An injection has helped reduce body weight and glucose levels in patients with diabetes and obesity in four weeks. The findings came from a small study in which patients lost on average 4.4kg and the treatment led to substantial improvements to their blood glucose, with some patients’ reducing to near normal levels. Obesity is a common problem in the UK and it is estimated that one in four adults are obese.
One of the most common types of weight loss surgery is a procedure known as gastric bypass surgery, which can be very effective in keeping excess weight off and improving blood sugar levels in diabetics. However, some patients decide against surgery and the procedure can cause complications; so such as abdominal pain, chronic nausea, vomiting and debilitating low blood sugar levels.
Patients with obesity
Previous research by Imperial College London suggest; that one of the reasons why gastric bypass surgery works so well is because three specific hormones originating from the bowels are release in higher levels. This hormone combination, called ‘GOP’ for short, reduces appetite; which causes weight loss and improves the body’s ability to use the sugar absorb from eating.
Researchers wanted to see if infusing patients with the GOP hormones glucagon like peptide-1 (GLP-1), oxyntomodulin and peptide, to mimic the high levels seen after surgery, could aid weight loss and reduce high glucose levels. Fifteen patients were given the GOP treatment for four weeks using a pump that slowly injects the GOP mixture under the skin for 12 hours a day; beginning one hour before breakfast and disconnecting after their last meal of the day. Patients also receive dietetic advice on healthy eating and weight loss from a dietician.
The work, publish in Diabetes Care and present at the American Diabetes Association 79th Scientific Sessions meeting at San Francisco, took place at Imperial College London in collaboration with University of Copenhagen and University College Dublin. The treatment was trial on patients at the National Institute for Health Research Imperial Clinical Research Facility at Hammersmith Hospital, part of Imperial College Healthcare NHS Trust.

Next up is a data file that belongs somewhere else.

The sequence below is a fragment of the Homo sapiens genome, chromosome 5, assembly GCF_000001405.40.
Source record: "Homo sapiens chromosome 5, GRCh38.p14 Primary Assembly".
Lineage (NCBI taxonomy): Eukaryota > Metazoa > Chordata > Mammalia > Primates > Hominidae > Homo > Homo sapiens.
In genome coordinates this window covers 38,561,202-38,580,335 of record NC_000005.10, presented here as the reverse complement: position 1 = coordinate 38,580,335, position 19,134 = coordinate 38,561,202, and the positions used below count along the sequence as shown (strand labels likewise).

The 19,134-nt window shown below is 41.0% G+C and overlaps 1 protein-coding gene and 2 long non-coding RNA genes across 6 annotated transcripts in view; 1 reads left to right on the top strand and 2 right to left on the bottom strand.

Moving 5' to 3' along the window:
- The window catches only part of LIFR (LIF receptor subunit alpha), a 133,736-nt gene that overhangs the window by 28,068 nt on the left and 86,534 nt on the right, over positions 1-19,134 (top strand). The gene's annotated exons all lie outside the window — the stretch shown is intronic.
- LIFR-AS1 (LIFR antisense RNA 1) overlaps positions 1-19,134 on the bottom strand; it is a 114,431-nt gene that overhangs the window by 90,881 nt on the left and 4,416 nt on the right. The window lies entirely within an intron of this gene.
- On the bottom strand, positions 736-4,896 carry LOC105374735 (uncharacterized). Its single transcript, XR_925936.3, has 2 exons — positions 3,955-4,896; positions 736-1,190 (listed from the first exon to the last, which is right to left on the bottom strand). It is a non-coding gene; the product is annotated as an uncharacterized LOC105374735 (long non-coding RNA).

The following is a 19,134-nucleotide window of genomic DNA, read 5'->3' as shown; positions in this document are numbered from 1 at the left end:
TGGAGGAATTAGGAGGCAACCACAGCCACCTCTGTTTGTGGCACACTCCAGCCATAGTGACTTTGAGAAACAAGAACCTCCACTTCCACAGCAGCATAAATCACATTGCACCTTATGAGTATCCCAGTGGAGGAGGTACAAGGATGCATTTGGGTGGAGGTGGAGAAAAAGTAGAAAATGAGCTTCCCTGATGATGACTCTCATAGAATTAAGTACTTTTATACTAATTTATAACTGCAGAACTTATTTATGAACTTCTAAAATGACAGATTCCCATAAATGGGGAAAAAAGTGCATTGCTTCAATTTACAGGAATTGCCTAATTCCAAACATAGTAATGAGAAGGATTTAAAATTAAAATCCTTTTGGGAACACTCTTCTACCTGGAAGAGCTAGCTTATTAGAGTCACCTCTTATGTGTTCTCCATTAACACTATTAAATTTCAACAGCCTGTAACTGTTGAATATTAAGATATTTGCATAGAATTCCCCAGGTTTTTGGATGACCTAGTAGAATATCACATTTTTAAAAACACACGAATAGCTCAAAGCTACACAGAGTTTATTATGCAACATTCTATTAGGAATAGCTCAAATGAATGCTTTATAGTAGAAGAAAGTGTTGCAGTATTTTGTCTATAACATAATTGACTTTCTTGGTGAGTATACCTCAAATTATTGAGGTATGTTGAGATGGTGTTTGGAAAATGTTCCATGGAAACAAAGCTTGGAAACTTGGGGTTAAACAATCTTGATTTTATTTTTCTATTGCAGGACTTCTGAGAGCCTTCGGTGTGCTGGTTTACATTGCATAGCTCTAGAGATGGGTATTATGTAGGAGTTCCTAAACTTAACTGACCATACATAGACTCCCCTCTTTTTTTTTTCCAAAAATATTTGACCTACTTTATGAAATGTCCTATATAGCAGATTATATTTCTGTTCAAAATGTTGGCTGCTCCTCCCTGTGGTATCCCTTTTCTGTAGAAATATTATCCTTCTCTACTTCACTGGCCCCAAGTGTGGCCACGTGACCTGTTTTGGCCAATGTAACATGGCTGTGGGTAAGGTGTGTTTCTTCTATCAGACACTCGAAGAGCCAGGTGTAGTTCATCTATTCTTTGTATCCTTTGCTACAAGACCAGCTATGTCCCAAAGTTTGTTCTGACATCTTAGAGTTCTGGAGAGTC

Weight loss was smaller
Professor Tan commented: “Although the weight loss was smaller; using the GOP infusion would be preferable as it has fewer side effects; so than bariatric surgery. This result shows that it is possible to obtain some of the benefits of a gastric bypass operation; so without undergoing the surgery itself. If further trials are successful; in future we could potentially give this type of treatment to many more patients.”
The team also found that GOP was capable of lowering blood glucose levels to near normal levels; with little variation in the blood glucose. Patients who receive bariatric surgery also had an overall improvement in blood glucose; but the levels were much more variable, leaving them vulnerable to low blood glucose levels. The team aim to carry out a larger clinical trial to assess the impact of GOP on more patients over a longer period of time.
The research was fund by the UK Medical Research Council (MRC) and the NIHR Imperial Biomedical Research Centre. This research is an example of the work carry out by Imperial College Academic Health Science Centre; a joint initiative between Imperial College London and three NHS hospital trusts. It aims to transform healthcare by turning scientific discoveries into medical advances to benefit local, national; also global populations in as fast a timeframe as possible.